You may have noticed that caminoist.org has been quiet the last several months. There’s a good reason — I’ve been immersed in a time-consuming pilgrim project, a new guidebook on the Camino Francés route of the Camino de Santiago.
Wait, another guidebook on the Camino, you ask? In reality this is not a new guidebook, I should say. One of the first guidebooks on the Camino was authored by the esteemed Alison Raju and published by Cicerone Press many years ago. What I’m doing is renewing and re-invisioning Alison’s work in a new format and for a new day by the same publisher. I was approached in Jan 2018 by Joe Williams and Jonathan Williams of Cicerone who recognized it was past time for a refresher on Alison’s work. They wanted the project to look and feel different than other camino guidebooks and proposed this formula:
- Excellent, well-researched text;
- Fabulous photography;
- Coverage of Saint-Jean to Santiago and also Finisterre/Muxía;
- Outstanding maps in an accompanying map booklet; and
- An excellent smartphone app that coordinated with the print set but could be used on its own.
Tower of the Irache Monastery outside Estella, Spain
In short, they wanted to put together the best guidebook/map/app set on the market today. How could I say “no” to a goal like that?
I began researching the route — which I’d already walked twice — looking for the best print materials to form the historical core of the project. I read important documents like the Codex Calixtinus, the original guidebook from 900 years ago, and local histories of Galicia. I read art history books and Spanish history texts. Then I planned my trip.
Theresa and I took off for a five week walking camino last July/August and just had an absolute blast together. She’s such a great walker and explorer and so much fun to be with 24/7. Including 2014’s Way of St Francis project, this was her second time walking with me while I was researching, writing, snapping photos and recording GPS tracks. We walked the entire route from Saint-Jean-Pied-de-Port to Finisterre and Muxía, biking the Meseta to save time.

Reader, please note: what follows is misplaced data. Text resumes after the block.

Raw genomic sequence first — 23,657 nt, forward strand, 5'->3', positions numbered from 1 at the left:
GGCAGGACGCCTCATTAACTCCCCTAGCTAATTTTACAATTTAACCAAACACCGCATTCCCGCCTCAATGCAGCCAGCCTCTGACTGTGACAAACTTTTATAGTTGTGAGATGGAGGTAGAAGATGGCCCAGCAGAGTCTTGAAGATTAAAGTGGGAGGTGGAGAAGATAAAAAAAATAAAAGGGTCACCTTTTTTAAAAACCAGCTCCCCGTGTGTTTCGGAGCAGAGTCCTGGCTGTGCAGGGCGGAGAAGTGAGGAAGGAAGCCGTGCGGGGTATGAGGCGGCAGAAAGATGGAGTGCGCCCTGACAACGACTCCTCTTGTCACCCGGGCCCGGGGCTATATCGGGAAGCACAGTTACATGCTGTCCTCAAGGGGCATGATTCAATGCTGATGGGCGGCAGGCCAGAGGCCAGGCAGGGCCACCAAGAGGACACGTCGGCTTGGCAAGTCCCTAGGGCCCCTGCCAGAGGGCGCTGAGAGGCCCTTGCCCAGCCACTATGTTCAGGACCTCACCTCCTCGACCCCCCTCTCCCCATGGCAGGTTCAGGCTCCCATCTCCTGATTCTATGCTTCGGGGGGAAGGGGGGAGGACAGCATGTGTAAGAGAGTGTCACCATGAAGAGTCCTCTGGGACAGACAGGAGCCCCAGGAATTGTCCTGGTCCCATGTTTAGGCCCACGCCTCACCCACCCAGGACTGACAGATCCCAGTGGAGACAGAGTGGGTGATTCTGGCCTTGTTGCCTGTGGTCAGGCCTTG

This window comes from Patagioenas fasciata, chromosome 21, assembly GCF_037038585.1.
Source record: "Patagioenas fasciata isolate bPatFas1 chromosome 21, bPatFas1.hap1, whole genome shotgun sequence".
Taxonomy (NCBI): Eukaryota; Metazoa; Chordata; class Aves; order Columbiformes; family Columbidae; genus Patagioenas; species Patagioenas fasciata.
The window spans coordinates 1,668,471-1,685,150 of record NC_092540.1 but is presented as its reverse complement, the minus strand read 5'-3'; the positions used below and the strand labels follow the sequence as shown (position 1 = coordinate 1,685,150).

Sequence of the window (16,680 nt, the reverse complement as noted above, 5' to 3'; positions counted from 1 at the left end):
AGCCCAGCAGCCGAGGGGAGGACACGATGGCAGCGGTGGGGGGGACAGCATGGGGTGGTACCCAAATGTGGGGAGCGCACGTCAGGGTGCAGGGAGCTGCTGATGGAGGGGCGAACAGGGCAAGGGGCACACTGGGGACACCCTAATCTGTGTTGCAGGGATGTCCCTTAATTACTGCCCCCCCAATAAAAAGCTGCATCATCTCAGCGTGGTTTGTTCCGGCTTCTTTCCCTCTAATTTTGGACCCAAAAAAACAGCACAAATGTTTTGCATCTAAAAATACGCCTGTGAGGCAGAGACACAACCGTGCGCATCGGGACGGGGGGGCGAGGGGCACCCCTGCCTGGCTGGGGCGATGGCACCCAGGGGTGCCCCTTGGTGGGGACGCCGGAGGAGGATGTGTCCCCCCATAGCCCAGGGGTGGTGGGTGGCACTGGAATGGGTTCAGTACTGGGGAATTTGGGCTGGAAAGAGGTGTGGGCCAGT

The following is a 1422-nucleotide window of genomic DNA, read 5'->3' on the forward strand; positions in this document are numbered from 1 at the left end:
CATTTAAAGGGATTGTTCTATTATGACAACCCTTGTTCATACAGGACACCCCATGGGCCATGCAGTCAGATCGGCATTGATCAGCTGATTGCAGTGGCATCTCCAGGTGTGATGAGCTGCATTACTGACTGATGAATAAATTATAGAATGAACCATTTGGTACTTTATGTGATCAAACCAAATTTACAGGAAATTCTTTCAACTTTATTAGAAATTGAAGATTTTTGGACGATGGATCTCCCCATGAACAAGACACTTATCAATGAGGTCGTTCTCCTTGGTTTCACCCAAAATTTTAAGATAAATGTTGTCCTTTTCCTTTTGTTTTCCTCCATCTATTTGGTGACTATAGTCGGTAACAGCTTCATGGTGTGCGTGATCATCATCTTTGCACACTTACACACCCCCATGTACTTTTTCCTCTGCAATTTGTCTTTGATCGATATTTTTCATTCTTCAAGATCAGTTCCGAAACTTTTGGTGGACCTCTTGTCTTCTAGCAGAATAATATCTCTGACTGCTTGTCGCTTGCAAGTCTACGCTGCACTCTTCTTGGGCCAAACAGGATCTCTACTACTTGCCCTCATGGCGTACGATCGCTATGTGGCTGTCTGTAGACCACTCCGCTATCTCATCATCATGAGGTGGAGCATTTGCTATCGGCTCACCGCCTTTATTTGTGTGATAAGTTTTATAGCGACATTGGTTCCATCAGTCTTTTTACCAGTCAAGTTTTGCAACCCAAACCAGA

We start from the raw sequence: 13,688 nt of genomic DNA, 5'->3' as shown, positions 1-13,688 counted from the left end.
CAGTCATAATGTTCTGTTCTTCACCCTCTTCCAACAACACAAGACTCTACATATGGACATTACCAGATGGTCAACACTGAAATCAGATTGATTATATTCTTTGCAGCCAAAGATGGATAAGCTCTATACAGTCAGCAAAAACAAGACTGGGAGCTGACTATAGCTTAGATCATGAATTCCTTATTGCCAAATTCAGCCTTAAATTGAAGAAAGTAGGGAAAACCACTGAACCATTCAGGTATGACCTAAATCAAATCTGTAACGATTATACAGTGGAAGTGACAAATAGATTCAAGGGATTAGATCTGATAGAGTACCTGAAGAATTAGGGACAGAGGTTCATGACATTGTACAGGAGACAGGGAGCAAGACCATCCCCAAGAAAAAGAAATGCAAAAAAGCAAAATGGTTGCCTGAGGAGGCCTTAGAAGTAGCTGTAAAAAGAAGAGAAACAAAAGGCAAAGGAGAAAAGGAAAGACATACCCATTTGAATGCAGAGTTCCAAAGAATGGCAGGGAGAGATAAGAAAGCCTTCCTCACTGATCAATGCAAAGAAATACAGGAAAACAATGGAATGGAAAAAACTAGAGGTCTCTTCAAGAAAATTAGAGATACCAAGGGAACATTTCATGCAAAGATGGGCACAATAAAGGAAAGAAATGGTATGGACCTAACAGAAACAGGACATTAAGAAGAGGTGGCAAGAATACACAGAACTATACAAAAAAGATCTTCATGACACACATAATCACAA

The Church of Nuestra Señora de la Barca, Muxía, Spain.
After the walk the work began. I sat down with notes, tracks and photos and began the work of putting them all together into an excellent guidebook. Cicerone knew I’d need help, so they stepped forward to purchase great photos from Seattle friend Rod Hoekstra, provided seasoned help for optional camino paths from Cicerone author Mike Wells, and then brought onboard my sister-collaborator, Roxanne Brown Nieblas, to put together the accommodations database that is the heart of any great camino guidebook. Jonathan Williams himself walked parts of the path and sent in his photos, too. Last January I traveled to the UK to meet the Cicerone team and compare our notes and expectations. Finally at the end of last month, after many weeks of every-spare-non-work-minute devoted to the project, I pressed “Send” and entrusted the manuscript and materials to Cicerone for creation of what I know will be a beautiful, elegant and extremely helpful new guidebook.
As their work of editing and producing the book begins my work takes a new turn. This summer I’ll return to Spain and bike the Way, draft guidebook in hand, and check out every detail for accuracy and clarity. At the same time I’ll enter information into the database that forms the core of the smartphone app that’s part of the package. I believe what purchasers will get, once it’s all done in January 2020, is a state-of-the-art guidebook that offers more and better information than anything else out there. Through it all I came to a renewed appreciation for the Camino Francés which is unlike anything else out there and really is a must for any walking pilgrim. I hope readers will see my love of this amazing walk through each page.
Recent pilgrims are happy to see that the Cathedral de Santiago’s façade is restored to its original lustre.
I’d never taken the extra time to see this pilgrim statue until this year. There’s Theresa!
No better place to stay in Burgos than Mesón del Cid hotel. Here’s the view at night.
View from the overlook at Grañon, one of my favorite pics.
Some pilgrims wander into a wedding scene. Taken from another great pilgrim hotel – the Parador in Santo Domingo de la Calzada.
This little valley is one of the most-photographed landscapes on the Camino.
Theresa leading the way in La Rioja on our way to Viana and Logroño.
That’s Theresa, standing in awe in front of the retablo of the Navarette church.
The herald blows a trumpet to the world to let them know how glorious is his town, Pamplona.